The plans also called for a beam to be placed to support the perimeter behind the front porch, placed on 4 poured concrete piers. The plans call for a pressure treated beam, but from a distance it appears that the beam is a laminated beam, which would be susceptible to deterioration. Closer investigation is recommended. We also find this type of repair to be a poor substitute for replacement of the perimeter as it creates cantilevering of the floor joists, which in our experience, causes future distress to the floors, creating a noticeable bowing or bending of the floors.
It is also our opinion that the footing depths outlined in the plans is insufficient, as it is common knowledge the soil conditions in the area are considered moderately to extremely expansive. A footing depth of 24” below grade is typical. Inspection by the city would also have likely revealed this issue. Since we have no record of plans or permits it is unclear if the footing depths match the plans, or if the coverage of the reinforcing steel is sufficient.
At this point, we recommend that a competent engineer evaluate the property, a repair plan and permits be secured, and proper repairs made. At minimum, it should be anticipated that the excess soil be removed from the sub area, the post and piers should be replaced, the perimeter framing and bolting be repaired, the installed beam be evaluated, and any other issues that are discovered are addressed. Due to the generally extremely poor implementation of the repairs we observed and the likelihood of issues with the footings consisting of inadequate steel coverage, unsure footing depth, improperly cleaned footings, suspect quality of concrete and the likelihood of soil movement in our opinion a complete replacement as per our original bid, with the additional costs of demolition of the existing may be warranted. Cost for this work including plans, permits and engineering is $39,825. Please note that additional costs for siding repair, paint, plaster or other cosmetic repairs are not included.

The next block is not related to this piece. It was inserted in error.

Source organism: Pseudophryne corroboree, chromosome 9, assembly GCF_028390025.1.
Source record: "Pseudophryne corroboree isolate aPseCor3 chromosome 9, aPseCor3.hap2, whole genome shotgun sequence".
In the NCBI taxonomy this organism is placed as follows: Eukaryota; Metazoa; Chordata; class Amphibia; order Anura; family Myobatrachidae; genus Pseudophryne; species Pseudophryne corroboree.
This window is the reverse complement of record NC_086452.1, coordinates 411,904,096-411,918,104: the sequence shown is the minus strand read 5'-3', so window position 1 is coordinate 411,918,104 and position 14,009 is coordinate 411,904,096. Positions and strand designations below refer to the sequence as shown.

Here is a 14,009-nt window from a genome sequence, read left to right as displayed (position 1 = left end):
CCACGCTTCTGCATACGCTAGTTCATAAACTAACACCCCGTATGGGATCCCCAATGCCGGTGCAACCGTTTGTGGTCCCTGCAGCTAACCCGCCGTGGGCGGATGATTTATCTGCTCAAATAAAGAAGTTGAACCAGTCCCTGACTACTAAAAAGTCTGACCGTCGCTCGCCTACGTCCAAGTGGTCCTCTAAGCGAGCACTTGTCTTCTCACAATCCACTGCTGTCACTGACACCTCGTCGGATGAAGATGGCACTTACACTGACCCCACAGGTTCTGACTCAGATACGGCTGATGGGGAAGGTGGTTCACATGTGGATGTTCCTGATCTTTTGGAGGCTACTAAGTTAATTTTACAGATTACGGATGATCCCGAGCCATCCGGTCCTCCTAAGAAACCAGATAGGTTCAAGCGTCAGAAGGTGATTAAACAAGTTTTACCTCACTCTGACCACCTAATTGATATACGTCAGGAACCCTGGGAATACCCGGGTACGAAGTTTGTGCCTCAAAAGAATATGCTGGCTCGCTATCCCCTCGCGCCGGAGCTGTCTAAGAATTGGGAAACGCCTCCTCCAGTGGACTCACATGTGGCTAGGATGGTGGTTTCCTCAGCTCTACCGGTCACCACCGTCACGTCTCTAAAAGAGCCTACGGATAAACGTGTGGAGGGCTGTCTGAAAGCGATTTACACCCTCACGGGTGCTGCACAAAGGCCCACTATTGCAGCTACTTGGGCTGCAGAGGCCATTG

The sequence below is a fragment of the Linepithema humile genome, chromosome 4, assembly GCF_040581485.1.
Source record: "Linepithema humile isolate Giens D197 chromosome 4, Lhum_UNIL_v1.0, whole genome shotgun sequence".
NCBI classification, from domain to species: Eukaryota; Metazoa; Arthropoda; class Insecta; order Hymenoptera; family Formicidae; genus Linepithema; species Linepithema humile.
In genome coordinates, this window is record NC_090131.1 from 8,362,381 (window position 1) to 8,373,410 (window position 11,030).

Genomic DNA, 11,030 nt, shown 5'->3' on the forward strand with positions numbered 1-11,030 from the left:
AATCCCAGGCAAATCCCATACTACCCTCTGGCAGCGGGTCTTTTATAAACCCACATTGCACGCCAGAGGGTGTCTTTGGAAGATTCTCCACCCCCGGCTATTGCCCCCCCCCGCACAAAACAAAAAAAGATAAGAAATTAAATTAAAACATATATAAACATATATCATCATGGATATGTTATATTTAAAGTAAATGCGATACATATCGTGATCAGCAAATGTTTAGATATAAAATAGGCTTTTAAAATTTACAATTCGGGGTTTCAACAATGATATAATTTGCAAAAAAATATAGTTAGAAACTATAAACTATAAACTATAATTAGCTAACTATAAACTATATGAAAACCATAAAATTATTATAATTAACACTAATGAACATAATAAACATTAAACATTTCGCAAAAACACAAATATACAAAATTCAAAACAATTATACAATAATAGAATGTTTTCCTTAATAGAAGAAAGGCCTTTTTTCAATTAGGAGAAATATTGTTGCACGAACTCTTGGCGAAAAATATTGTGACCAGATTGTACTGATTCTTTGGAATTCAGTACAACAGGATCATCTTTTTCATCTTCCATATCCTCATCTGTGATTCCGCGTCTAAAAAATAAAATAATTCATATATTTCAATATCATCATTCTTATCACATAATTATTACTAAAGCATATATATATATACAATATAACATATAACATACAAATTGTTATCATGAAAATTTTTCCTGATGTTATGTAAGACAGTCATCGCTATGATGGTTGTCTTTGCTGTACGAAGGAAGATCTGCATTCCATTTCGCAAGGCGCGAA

Now, after the second estimate, I thought would be the end of it. Then, I got an e-mail back from the agent with some questions. I responded with the following picture and comment that will be referenced. I thought THAT would be the end of it…